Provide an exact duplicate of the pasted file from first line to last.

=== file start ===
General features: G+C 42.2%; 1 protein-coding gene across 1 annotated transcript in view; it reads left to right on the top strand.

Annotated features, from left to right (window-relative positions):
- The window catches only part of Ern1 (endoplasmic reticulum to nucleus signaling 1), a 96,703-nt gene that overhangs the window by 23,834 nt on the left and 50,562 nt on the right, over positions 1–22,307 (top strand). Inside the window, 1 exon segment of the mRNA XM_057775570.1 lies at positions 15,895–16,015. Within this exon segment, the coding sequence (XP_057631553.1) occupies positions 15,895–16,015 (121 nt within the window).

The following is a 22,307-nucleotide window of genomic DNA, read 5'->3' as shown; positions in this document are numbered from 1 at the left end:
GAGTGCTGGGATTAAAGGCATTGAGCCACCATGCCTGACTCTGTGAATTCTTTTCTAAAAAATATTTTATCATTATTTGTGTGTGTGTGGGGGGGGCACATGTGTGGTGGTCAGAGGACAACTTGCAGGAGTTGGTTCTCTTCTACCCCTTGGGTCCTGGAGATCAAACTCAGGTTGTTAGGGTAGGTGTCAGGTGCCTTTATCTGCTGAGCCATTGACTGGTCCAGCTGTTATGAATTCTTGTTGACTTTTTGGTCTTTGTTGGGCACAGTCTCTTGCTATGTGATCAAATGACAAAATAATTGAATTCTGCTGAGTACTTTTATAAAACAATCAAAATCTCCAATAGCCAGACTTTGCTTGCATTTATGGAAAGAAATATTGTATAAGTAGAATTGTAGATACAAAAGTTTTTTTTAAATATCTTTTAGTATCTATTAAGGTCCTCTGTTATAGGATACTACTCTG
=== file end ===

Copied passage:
General features: G+C 42.2%; 1 protein-coding gene across 1 annotated transcript in view; it reads left to right on the top strand.

Annotated features, from left to right (window-relative positions):
- The window catches only part of Ern1 (endoplasmic reticulum to nucleus signaling 1), a 96,703-nt gene that overhangs the window by 23,834 nt on the left and 50,562 nt on the right, over positions 1–22,307 (top strand). Inside the window, 1 exon segment of the mRNA XM_057775570.1 lies at positions 15,895–16,015. Within this exon segment, the coding sequence (XP_057631553.1) occupies positions 15,895–16,015 (121 nt within the window).

The following is a 22,307-nucleotide window of genomic DNA, read 5'->3' as shown; positions in this document are numbered from 1 at the left end:
GAGTGCTGGGATTAAAGGCATTGAGCCACCATGCCTGACTCTGTGAATTCTTTTCTAAAAAATATTTTATCATTATTTGTGTGTGTGTGGGGGGGGCACATGTGTGGTGGTCAGAGGACAACTTGCAGGAGTTGGTTCTCTTCTACCCCTTGGGTCCTGGAGATCAAACTCAGGTTGTTAGGGTAGGTGTCAGGTGCCTTTATCTGCTGAGCCATTGACTGGTCCAGCTGTTATGAATTCTTGTTGACTTTTTGGTCTTTGTTGGGCACAGTCTCTTGCTATGTGATCAAATGACAAAATAATTGAATTCTGCTGAGTACTTTTATAAAACAATCAAAATCTCCAATAGCCAGACTTTGCTTGCATTTATGGAAAGAAATATTGTATAAGTAGAATTGTAGATACAAAAGTTTTTTTTAAATATCTTTTAGTATCTATTAAGGTCCTCTGTTATAGGATACTACTCTG